Throughout the pandemic (I won’t call it ‘the lockdown’ as I’ve been into the factory every day), I seem to have struggled to take pictures. Partly it’s the motivation that exploration and travel brings that has disappeared, for obvious reasons, but I’ve also been struggling to work out what my end goal or audience was. Did I take pictures to make zines, for this blog, for Instagram or solely for my personal satisfaction? It’s classic ‘analysis paralysis’, where thinking about something has got in the way of actually doing it.
Of course none of this matters. I don’t pay the bills with photography, and any pressure that I feel is entirely self-imposed and therefore ridiculous. So in an effort to shake myself out of this spiral, I’m going to try to shoot the familiar and straight-forward. To think less and shoot more.
A visit to Quin Abbey today fit that plan and was a step on my road to (photographic) ‘recovery’.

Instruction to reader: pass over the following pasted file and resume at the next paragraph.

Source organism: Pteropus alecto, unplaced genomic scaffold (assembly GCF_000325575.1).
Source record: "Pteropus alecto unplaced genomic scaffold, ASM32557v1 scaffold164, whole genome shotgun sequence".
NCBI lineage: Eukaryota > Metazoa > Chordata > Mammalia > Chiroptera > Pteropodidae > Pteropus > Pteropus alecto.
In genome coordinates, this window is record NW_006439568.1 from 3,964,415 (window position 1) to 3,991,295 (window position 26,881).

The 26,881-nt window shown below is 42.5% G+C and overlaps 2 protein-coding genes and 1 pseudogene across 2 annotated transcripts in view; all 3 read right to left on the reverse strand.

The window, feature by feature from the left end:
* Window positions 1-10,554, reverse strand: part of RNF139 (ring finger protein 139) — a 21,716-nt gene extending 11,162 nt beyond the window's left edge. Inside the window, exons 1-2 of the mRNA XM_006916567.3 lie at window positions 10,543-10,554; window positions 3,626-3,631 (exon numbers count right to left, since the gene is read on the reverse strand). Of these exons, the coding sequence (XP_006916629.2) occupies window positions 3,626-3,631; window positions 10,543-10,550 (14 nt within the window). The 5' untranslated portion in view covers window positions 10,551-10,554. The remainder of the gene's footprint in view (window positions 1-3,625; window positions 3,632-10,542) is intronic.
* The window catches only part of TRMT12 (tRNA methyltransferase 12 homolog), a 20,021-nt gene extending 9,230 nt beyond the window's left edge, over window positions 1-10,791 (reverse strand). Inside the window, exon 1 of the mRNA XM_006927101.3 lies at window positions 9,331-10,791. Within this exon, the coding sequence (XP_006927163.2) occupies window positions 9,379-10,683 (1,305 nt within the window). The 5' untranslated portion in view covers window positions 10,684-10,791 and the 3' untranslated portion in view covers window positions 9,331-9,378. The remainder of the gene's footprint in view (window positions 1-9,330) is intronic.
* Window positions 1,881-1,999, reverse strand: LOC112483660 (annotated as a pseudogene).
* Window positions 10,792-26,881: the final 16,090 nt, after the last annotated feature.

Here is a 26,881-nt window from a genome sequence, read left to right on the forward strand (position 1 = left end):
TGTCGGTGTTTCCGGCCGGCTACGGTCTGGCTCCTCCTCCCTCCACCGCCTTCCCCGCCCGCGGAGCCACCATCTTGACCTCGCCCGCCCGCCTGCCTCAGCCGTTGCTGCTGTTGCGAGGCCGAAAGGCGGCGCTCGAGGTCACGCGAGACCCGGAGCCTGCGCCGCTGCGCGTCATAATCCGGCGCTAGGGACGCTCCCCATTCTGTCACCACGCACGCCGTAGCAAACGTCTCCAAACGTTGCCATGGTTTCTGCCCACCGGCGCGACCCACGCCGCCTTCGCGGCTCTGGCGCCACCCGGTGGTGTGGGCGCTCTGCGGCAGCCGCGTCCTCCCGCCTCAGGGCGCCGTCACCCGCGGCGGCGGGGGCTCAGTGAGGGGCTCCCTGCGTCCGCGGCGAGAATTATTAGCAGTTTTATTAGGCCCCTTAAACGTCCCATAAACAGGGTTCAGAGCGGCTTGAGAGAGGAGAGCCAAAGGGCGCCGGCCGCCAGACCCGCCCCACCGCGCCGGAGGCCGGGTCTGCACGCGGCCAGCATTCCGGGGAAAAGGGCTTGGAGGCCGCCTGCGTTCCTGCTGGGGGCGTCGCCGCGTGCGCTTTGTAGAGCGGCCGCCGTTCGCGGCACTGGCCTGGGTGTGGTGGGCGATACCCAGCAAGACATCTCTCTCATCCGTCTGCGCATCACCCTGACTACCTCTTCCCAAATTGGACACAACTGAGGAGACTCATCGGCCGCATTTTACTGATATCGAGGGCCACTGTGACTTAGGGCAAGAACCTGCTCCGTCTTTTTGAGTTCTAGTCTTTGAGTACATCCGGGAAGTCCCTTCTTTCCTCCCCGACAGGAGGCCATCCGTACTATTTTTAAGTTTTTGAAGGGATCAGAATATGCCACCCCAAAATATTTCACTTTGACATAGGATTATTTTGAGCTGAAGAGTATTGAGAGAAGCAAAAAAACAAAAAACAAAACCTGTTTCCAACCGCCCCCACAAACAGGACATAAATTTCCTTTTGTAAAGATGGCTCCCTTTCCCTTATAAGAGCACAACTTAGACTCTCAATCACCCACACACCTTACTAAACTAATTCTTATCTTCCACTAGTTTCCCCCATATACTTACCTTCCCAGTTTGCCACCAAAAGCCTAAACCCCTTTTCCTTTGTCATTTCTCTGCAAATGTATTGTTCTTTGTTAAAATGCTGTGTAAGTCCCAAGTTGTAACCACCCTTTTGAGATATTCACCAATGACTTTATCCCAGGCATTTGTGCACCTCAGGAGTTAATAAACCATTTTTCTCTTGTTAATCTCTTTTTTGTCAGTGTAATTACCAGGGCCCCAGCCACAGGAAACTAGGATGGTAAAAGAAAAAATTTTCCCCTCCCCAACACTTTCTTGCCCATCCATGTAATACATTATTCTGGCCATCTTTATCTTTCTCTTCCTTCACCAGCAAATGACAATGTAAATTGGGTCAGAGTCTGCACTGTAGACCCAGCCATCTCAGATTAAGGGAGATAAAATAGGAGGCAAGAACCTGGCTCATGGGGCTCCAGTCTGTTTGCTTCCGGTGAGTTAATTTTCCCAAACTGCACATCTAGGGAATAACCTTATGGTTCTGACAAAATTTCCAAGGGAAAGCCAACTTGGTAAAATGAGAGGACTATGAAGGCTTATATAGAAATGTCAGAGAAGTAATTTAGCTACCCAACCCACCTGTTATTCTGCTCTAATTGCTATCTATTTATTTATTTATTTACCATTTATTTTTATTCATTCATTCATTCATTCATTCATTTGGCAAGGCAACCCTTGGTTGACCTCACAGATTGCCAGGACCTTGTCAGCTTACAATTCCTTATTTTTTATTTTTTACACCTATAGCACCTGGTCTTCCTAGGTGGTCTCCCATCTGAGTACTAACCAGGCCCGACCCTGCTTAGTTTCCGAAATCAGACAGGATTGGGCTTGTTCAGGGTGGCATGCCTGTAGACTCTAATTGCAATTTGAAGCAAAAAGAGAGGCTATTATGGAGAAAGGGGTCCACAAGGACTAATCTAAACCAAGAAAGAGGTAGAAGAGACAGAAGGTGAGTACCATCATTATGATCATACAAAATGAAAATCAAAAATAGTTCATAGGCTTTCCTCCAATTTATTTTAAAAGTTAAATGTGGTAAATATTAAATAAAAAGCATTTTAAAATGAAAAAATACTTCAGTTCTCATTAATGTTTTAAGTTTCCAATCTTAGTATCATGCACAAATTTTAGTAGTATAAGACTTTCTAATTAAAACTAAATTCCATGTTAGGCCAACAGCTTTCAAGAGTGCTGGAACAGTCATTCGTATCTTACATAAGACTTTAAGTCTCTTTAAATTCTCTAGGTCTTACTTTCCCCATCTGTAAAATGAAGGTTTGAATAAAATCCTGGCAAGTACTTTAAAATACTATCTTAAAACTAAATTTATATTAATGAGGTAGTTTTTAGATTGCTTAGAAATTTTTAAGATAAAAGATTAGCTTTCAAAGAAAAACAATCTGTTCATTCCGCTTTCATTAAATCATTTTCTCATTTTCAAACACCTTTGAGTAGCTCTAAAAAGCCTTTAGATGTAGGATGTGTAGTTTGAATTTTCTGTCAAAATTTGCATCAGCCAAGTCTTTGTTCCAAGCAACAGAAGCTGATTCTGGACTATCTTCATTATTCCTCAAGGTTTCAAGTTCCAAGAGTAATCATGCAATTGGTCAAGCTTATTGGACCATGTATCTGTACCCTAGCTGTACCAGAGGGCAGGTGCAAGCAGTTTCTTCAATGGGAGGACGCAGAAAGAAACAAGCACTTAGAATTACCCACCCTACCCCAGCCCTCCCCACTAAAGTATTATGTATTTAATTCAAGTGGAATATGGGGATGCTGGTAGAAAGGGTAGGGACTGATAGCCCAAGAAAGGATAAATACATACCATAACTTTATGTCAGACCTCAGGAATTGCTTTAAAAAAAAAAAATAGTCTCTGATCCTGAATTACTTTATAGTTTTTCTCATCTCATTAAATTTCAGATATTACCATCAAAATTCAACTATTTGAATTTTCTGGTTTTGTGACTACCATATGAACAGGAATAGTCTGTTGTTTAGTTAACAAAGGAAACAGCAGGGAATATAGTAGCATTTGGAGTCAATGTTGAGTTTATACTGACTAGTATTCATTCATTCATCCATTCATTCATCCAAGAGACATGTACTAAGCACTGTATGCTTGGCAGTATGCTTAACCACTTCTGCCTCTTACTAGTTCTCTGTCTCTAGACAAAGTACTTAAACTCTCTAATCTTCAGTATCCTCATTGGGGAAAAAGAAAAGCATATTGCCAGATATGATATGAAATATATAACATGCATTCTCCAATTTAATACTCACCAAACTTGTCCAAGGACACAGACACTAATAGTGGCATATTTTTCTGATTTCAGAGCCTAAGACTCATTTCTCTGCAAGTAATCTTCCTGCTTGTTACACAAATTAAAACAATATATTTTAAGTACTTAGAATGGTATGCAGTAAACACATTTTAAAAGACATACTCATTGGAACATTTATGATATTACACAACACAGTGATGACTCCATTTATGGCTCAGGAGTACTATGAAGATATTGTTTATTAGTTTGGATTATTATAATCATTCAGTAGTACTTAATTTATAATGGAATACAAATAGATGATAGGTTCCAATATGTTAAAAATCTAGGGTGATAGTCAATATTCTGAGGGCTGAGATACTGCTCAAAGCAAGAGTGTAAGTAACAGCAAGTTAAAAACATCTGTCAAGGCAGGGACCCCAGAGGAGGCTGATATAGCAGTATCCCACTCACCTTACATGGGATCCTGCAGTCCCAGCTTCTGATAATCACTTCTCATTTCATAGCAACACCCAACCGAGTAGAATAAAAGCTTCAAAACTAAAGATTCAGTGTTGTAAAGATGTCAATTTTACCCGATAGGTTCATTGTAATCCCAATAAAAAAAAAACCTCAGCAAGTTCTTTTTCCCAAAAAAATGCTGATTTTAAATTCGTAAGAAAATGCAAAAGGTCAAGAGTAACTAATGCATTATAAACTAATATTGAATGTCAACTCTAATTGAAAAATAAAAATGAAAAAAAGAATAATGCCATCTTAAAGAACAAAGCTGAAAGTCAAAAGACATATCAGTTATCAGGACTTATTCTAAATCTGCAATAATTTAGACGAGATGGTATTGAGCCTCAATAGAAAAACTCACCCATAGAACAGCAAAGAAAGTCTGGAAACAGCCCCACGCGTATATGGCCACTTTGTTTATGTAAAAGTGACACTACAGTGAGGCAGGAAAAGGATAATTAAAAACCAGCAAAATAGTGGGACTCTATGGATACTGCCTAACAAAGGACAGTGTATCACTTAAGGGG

The friary is five miles away from us and has had quite a history. It was founded in 1433, and built on the remains of an Anglo-Norman castle built in 1280 (that the Irish destroyed just six years later!). Henry VIII dissolved the friary in 1541, Cromwell had a go at it as he passed through with the New Model Army, purging Catholicism as they went. The last friar of Quin died here in 1820. If this place was in the UK, you’d pay a lot of money to enter and look around. In Ireland, like so many of these ancient sites, Quin Abbey is free.It’s considered a ‘National Monument’ and quite rightly too.
The friary was built around a central cloister and it’s an atmospheric spot. I had hoped to records the sounds of the echoing hallways, but there were a gang of excited youngsters, scaring themselves at the idea that people were buried under the stones they were standing on.
The winter light seems to have arrived already, with sun staying low in the sky all day. This did make for cool shadows though…
Yup, nothing new or groundbreaking, but it was a workout for some atrophied camera muscles. I shot without colour and using only a 21mm lens to make the choices I was making more about the pictures than the gear – a favourite old technique…
Leica M Monochrom (M9M-CCD), Voigtlander 21mm Color Skopar